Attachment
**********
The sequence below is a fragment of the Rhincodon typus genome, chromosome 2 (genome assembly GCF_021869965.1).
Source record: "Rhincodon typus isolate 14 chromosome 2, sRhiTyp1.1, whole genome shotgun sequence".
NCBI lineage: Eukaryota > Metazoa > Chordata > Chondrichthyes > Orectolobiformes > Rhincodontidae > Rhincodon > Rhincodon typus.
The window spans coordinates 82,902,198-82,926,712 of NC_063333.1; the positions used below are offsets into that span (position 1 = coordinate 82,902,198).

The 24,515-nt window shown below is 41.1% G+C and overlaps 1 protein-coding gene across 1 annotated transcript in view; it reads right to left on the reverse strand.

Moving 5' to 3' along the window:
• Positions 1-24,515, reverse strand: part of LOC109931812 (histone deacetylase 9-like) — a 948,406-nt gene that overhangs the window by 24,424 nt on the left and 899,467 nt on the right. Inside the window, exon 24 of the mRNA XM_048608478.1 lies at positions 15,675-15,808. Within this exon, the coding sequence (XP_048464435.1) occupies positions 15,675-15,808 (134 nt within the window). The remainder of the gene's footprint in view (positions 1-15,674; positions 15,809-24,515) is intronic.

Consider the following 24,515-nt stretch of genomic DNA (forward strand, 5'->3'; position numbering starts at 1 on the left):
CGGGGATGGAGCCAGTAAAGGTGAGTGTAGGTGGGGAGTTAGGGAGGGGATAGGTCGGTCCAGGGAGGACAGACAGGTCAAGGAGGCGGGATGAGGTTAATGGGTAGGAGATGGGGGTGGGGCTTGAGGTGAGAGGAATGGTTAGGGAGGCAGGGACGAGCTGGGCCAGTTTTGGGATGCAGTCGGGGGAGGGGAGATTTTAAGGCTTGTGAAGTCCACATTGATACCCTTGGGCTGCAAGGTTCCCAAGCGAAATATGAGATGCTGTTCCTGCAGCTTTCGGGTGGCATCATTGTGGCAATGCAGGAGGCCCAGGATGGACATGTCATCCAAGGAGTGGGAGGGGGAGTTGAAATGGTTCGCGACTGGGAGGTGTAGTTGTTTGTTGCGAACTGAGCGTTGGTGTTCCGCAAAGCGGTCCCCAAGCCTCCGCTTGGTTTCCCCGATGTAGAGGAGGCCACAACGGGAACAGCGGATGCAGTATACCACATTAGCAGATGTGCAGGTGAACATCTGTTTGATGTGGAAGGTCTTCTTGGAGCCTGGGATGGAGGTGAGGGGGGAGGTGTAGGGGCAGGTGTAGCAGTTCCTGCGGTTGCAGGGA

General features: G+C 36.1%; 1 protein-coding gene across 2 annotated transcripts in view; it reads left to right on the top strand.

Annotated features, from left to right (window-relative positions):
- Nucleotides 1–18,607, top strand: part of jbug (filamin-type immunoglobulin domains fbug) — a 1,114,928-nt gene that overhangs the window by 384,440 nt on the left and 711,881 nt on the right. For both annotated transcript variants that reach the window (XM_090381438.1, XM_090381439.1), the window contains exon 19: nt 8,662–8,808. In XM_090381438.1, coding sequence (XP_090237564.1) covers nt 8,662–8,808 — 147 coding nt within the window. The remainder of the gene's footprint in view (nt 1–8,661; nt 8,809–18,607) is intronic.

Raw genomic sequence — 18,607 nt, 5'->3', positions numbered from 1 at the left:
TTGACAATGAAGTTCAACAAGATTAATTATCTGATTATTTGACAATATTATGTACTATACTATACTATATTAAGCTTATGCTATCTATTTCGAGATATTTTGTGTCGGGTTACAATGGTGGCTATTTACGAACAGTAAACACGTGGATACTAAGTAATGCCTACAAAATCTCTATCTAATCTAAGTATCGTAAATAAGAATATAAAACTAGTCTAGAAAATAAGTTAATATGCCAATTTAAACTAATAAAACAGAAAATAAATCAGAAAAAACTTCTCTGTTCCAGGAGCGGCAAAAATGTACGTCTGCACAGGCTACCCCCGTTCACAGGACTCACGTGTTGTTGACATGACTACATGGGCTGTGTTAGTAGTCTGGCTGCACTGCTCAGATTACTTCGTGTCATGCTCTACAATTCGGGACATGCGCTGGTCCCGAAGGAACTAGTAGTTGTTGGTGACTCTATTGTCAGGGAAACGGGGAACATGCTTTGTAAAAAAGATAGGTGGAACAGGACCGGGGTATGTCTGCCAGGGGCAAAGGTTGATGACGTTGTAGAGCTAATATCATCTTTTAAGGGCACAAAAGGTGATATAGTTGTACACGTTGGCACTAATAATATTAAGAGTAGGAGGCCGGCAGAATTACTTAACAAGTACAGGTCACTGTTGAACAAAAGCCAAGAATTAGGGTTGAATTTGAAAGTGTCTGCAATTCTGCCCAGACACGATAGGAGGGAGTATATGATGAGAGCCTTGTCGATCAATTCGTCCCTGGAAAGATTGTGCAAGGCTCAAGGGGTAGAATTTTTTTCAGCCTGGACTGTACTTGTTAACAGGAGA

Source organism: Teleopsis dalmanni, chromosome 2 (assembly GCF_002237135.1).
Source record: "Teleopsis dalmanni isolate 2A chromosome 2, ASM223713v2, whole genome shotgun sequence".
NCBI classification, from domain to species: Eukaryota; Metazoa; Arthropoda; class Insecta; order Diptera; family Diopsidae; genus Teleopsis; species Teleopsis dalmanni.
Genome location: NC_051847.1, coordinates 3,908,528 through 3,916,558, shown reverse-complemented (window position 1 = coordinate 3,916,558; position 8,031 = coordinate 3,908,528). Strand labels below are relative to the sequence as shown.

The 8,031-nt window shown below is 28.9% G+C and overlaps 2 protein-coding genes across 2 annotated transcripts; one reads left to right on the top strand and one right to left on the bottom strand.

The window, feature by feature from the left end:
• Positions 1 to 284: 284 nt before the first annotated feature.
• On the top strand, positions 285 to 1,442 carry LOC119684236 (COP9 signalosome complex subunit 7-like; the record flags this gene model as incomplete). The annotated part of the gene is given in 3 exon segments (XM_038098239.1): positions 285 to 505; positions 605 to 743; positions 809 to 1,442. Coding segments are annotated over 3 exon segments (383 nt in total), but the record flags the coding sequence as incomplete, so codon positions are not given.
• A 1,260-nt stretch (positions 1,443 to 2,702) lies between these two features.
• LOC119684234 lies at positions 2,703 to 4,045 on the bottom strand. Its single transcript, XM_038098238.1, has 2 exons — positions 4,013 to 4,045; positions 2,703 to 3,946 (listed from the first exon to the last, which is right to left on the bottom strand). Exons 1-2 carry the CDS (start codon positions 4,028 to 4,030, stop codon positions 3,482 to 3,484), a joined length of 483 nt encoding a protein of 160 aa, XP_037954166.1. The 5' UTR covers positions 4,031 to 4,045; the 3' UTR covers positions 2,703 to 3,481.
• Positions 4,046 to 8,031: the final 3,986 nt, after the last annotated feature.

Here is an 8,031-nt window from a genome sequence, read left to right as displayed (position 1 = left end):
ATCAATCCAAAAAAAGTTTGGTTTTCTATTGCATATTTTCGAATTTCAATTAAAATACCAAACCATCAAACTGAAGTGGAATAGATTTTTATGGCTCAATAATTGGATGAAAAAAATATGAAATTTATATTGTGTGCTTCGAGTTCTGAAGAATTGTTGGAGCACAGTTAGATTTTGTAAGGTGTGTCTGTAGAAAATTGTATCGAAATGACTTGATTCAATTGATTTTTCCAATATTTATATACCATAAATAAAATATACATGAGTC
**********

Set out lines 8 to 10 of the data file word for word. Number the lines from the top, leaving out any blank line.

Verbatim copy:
Consider the following 24,515-nt stretch of genomic DNA (forward strand, 5'->3'; position numbering starts at 1 on the left):
CGGGGATGGAGCCAGTAAAGGTGAGTGTAGGTGGGGAGTTAGGGAGGGGATAGGTCGGTCCAGGGAGGACAGACAGGTCAAGGAGGCGGGATGAGGTTAATGGGTAGGAGATGGGGGTGGGGCTTGAGGTGAGAGGAATGGTTAGGGAGGCAGGGACGAGCTGGGCCAGTTTTGGGATGCAGTCGGGGGAGGGGAGATTTTAAGGCTTGTGAAGTCCACATTGATACCCTTGGGCTGCAAGGTTCCCAAGCGAAATATGAGATGCTGTTCCTGCAGCTTTCGGGTGGCATCATTGTGGCAATGCAGGAGGCCCAGGATGGACATGTCATCCAAGGAGTGGGAGGGGGAGTTGAAATGGTTCGCGACTGGGAGGTGTAGTTGTTTGTTGCGAACTGAGCGTTGGTGTTCCGCAAAGCGGTCCCCAAGCCTCCGCTTGGTTTCCCCGATGTAGAGGAGGCCACAACGGGAACAGCGGATGCAGTATACCACATTAGCAGATGTGCAGGTGAACATCTGTTTGATGTGGAAGGTCTTCTTGGAGCCTGGGATGGAGGTGAGGGGGGAGGTGTAGGGGCAGGTGTAGCAGTTCCTGCGGTTGCAGGGA

General features: G+C 36.1%; 1 protein-coding gene across 2 annotated transcripts in view; it reads left to right on the top strand.